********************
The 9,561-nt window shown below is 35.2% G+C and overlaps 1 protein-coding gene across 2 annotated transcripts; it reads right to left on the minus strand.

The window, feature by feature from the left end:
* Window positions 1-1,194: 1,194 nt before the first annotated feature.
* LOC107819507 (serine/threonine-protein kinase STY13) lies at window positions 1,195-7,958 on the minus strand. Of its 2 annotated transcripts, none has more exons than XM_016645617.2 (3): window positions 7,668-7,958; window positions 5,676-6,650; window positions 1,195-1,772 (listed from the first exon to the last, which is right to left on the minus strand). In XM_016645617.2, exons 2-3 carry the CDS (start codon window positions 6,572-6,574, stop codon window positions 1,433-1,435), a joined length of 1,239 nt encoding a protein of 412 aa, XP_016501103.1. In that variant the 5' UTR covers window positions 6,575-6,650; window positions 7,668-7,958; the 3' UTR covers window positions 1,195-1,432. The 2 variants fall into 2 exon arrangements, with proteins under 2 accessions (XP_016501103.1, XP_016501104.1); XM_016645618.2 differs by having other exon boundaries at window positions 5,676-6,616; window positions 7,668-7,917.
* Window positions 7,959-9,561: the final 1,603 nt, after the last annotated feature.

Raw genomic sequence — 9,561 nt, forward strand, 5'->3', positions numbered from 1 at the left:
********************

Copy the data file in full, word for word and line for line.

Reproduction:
The 9,561-nt window shown below is 35.2% G+C and overlaps 1 protein-coding gene across 2 annotated transcripts; it reads right to left on the minus strand.

The window, feature by feature from the left end:
* Window positions 1-1,194: 1,194 nt before the first annotated feature.
* LOC107819507 (serine/threonine-protein kinase STY13) lies at window positions 1,195-7,958 on the minus strand. Of its 2 annotated transcripts, none has more exons than XM_016645617.2 (3): window positions 7,668-7,958; window positions 5,676-6,650; window positions 1,195-1,772 (listed from the first exon to the last, which is right to left on the minus strand). In XM_016645617.2, exons 2-3 carry the CDS (start codon window positions 6,572-6,574, stop codon window positions 1,433-1,435), a joined length of 1,239 nt encoding a protein of 412 aa, XP_016501103.1. In that variant the 5' UTR covers window positions 6,575-6,650; window positions 7,668-7,958; the 3' UTR covers window positions 1,195-1,432. The 2 variants fall into 2 exon arrangements, with proteins under 2 accessions (XP_016501103.1, XP_016501104.1); XM_016645618.2 differs by having other exon boundaries at window positions 5,676-6,616; window positions 7,668-7,917.
* Window positions 7,959-9,561: the final 1,603 nt, after the last annotated feature.

Raw genomic sequence — 9,561 nt, forward strand, 5'->3', positions numbered from 1 at the left: